Dear Members of Congress, As some of the nation’s leading solar energy companies, we write to convey the importance of extending the Section 48 and Section 25D investment tax credits (ITC) for solar and other clean energy resources.
After telling members of Congress that they were happy with the phase out of the ITC, now they suddenly ask for another handout.
The ITC has a tremendous track record of spurring clean energy deployment across the country, creating nearly a quarter million well-paying jobs and driving down electricity costs for consumers, businesses and municipalities. It also has generated significant economic activity, accounting for $140 billion in private investment since its inception.
The ITC is only one of the many subsidies for solar energy. Utility-scale solar is approximately 80% subsidized. There is the ITC currently 30% and scheduled to decline to 10% by 2022. There is tax equity financing created by special depreciation rules that results in further looting of the federal treasury by reducing income tax from solar development partners. There are state renewable portfolio laws that enforce a quota for solar and other renewable energy and result in long term power purchase agreements that enable extraordinary financing and a guaranteed market. Solar is not remotely competitive without all these tricks for picking the public’s pocket.
As you consider clean energy tax legislation, we urge you to include a multiple-year extension of the Section 48 and Section 25D tax credits before they begin to phase down at the end of this year. The residential and commercial investment tax credits will step down from 30 percent at the end of this year. The credit falls to 26 percent in 2020, 22 percent in 2021, and, in 2022, the residential renewable energy credit is eliminated, and the commercial investment tax credit drops to 10 percent.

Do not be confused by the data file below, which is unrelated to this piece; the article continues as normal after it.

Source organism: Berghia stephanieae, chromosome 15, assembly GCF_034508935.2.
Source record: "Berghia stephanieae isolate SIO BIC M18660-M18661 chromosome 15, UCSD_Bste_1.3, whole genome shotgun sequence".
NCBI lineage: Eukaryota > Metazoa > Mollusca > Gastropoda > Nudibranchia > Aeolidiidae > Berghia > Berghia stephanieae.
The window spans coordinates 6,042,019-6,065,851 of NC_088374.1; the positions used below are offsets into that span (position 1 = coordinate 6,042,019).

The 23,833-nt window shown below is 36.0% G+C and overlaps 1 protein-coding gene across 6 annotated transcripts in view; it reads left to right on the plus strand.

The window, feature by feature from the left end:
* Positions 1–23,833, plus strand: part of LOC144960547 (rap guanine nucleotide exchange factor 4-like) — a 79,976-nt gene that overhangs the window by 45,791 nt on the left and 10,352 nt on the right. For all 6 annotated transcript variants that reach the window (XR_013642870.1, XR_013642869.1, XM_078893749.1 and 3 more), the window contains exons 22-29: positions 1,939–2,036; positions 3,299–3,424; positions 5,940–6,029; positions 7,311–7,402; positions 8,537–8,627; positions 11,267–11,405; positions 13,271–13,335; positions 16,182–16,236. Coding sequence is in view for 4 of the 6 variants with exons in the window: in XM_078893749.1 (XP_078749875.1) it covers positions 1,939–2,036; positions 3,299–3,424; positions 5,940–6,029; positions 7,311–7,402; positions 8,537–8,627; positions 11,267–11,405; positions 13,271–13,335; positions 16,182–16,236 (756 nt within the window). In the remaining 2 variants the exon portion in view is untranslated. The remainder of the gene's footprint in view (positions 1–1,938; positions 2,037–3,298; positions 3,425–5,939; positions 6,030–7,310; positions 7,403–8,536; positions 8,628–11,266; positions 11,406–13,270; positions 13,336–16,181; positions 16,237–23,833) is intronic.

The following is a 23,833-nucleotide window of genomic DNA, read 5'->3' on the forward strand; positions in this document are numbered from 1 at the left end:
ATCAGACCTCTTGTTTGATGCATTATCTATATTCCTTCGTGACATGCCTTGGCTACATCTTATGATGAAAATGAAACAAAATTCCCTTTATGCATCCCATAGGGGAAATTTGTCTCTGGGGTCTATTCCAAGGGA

It’s time to bring this fiasco to a close and repeal all the special tax deals for solar, both the ITC and the support for tax equity financing. Residential, rooftop solar is especially wasteful because these small scale installations cost three times as much per kilowatt hour compared to utility scale solar. Utility scale solar is a complete waste of money. It is not cost-effective for reducing CO2 emissions and is supported 80% by taxpayers and electricity customers.
As a result of these credits and greater competition in the electricity sector, more Americans have access to clean energy than ever before. The greatest solar job growth today is happening in the Midwest and Southeast, in emerging markets such as Kansas, North Dakota, Illinois, Alabama and Florida. More than 240,000 Americans work in solar energy today, a figure that has more than doubled since 2010. According to the Bureau of Labor Statistics, “solar installer” could become the fastest-growing occupation in America.
Subsidized jobs don’t help the economy.
While this recent success has driven 50 percent annual solar growth over the past decade, solar energy can do more for the economy, especially since it accounted for only 2.3 percent of total U.S. electricity generation in 2018 and less than 1 percent of generation in 29 states. Harmful public policy changes could quickly compromise future growth. For instance, the solar industry has experienced $8 billion of cancelled or deferred investments and the loss of 9,000 jobs in the wake of federal policy changes singling out solar. That's why we're asking you to extend the Section 48 and Section 25D investment tax credits for clean energy resources and support the continued growth of solar nationwide. Thank you for your continued work and leadership developing American-made clean energy. We appreciate your consideration of our views and look forward to bringing solar to more of your constituents.